Last week’s analysis had Sec. Hillary Clinton leading Donald Trump 309 EVs to 229 EV, and gave Clinton a 96.2% chance of winning an election held then.
About 25 new polls have been released since then, and Trump has made further gains. Now, a Monte Carlo analysis of head-to-head polls gives Clinton 78,889 wins and Trump 21,111 wins (including the 2,468 ties) out of 100,000 simulated elections. Clinton received (on average) 288 to Trump’s 250 electoral votes. In an election held now, Clinton would have a 78.9% probability of winning and Trump would have a 21.1% probability of winning.
Here are a few notes for individual states.
There isn’t a lot of good news for Clinton, but in Arizona, an old Trump+5% poll aged out, leaving a series of much closer polls. Consequently, Trump’s probability of winning the state has dropped from 92.5% to only 80.5%.
Something similar has happened in Florida. A clear outlier poll with Clinton up +14% has aged out, and we have two new polls. The tally has Clinton leading 3 and Trump leading 3 with one tie. The net result is that we went from Clinton with a 82% probability of taking the state last week to a 59% chance of Trump taking the state this week. Florida is a toss-up.
In Maine a new SurveyUSA poll gives us verification that Maine’s 2nd CD is strongly for Trump, while the 1st CD is strongly for Clinton. The CDs would split in an election held now. Overall, however, Clinton would take the state.
A new Mason-Dixon poll in Minnesota has Clinton at +6% over Trump. Still, the small size of the poll means that Clinton’s chances are pegged at 88%. The longer polling history suggests Clinton would easily take the state.
Nevada has flipped. We have five current polls, and Trump has small leads in the last four polls. Last week we gave Clinton a 63% chance of winning Nevada. Now Trump has a 68% chance. Clearly, Nevada is a swing state.
North Carolina has flipped as well. Clinton had a tenuous lead last week, with a 58% chance of taking the state. With three new polls that all go to Trump, the GOP nominee now has a 69% chance of winning the state.
Ohio has strengthened for Trump on account of a new Trump+5% poll. Trump has led in the past 5 polls, raising his chances from 78% last week to 90% this week.
The long term trends in this race can be seen from a series of elections simulated every seven days using polls from 22 Sep 2015 to 22 Sep 2016, and including polls from the preceding month (FAQ).
Trump is now in his strongest position of the entire election cycle, even though his chances of winning are about 1 in 5. This change reflects what we have seen in the national polls a week or two ago. Since these analyses rely on state polls, there is a lag as new polls come in and old polls drop out. The next week will be interesting to see if and where Trump “maxes out”, as Clinton seems to be recovering from her bad streak of national polls.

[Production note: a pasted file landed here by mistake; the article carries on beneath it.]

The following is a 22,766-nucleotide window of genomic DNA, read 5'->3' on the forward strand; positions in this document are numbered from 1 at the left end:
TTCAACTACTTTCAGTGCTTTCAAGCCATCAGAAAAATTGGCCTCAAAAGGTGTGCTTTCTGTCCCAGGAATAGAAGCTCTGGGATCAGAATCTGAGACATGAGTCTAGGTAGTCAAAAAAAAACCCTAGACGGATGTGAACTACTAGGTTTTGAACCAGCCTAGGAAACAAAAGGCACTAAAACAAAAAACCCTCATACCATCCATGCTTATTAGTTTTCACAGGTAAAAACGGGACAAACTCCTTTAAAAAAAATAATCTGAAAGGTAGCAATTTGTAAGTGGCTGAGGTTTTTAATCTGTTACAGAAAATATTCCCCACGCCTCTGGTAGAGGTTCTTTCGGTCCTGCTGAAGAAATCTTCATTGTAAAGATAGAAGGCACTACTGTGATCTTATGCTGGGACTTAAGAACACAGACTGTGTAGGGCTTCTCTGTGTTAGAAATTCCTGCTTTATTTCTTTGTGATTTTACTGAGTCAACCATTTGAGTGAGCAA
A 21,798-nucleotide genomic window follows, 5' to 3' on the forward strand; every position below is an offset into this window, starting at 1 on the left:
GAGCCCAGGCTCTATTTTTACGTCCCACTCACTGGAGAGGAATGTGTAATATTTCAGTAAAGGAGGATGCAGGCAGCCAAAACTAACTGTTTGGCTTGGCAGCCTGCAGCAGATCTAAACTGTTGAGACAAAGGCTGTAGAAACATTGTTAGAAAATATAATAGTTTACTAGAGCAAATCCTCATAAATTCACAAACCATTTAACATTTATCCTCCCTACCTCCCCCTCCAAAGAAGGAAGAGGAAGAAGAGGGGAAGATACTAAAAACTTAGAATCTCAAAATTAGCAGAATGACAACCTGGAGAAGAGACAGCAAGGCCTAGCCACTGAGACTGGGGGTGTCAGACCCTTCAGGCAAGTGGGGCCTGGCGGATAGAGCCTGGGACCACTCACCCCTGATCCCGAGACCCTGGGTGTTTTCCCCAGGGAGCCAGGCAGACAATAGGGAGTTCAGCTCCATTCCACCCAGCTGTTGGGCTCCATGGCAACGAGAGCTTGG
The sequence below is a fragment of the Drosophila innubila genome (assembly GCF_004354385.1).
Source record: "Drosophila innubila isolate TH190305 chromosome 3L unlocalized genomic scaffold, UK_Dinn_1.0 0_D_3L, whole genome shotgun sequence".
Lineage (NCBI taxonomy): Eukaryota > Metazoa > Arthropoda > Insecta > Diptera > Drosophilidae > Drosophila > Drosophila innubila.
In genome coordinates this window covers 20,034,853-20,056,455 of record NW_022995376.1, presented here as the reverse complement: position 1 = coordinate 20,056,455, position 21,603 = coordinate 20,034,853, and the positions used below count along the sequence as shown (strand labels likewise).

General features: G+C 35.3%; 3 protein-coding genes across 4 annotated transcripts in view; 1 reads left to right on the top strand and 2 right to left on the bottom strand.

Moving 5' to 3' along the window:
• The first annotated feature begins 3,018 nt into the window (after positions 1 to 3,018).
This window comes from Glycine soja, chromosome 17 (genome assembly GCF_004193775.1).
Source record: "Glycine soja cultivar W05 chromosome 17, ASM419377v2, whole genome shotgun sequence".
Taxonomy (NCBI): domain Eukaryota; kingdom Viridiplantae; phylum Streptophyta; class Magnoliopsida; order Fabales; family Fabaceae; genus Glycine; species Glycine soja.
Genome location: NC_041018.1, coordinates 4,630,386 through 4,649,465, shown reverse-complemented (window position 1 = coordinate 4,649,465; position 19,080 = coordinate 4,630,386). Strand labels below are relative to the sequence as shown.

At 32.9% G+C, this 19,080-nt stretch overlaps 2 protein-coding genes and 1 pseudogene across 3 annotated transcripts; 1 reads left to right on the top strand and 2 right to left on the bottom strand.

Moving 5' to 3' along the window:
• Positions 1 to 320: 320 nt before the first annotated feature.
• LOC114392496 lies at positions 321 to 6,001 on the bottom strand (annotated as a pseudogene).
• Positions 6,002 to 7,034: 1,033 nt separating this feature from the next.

An animated sequence of maps and electoral vote distributions can be seen here
Here is the distribution of electoral votes [FAQ] from the simulations:
For the first time, the Trump victories are included in the top ten most probable outcomes (full distribution here).
- 278 electoral votes with a 3.77% probability
- 272 electoral votes with a 3.03% probability
- 274 electoral votes with a 2.77% probability
- 263 electoral votes with a 2.57% probability
- 287 electoral votes with a 2.47% probability
- 269 electoral votes with a 2.47% probability
- 307 electoral votes with a 2.32% probability
- 280 electoral votes with a 2.31% probability
- 298 electoral votes with a 2.27% probability
- 283 electoral votes with a 2.26% probability
After 100,000 simulations:
- Clinton wins 78.9%, Trump wins 21.1%.
- Average (SE) EC votes for Clinton: 288.3 (21.8)
- Average (SE) EC votes for Trump: 249.7 (21.8)
- Median (95% CI) EC votes for Clinton: 287 (249, 332)
- Median (95% CI) EC votes for Trump: 251 (206, 289)
Each column of this table shows the electoral vote total aggregated by different criteria for the probability of winning a state (Safe=100%, Strong=90%+, Leans=60%+, Weak=50%+):
|Threshold||Safe||+ Strong||+ Leans||+ Weak|
This table summarizes results by state. Click on the poll count to see the individual polls included for the state.
|2||8||Votes||polls||Votes||Clinton||Trump||% wins||% wins|
* An older poll was used (i.e. no recent polls exist).
Details of the methods are given in the FAQ.
The most recent analysis in this match-up can be found from this page.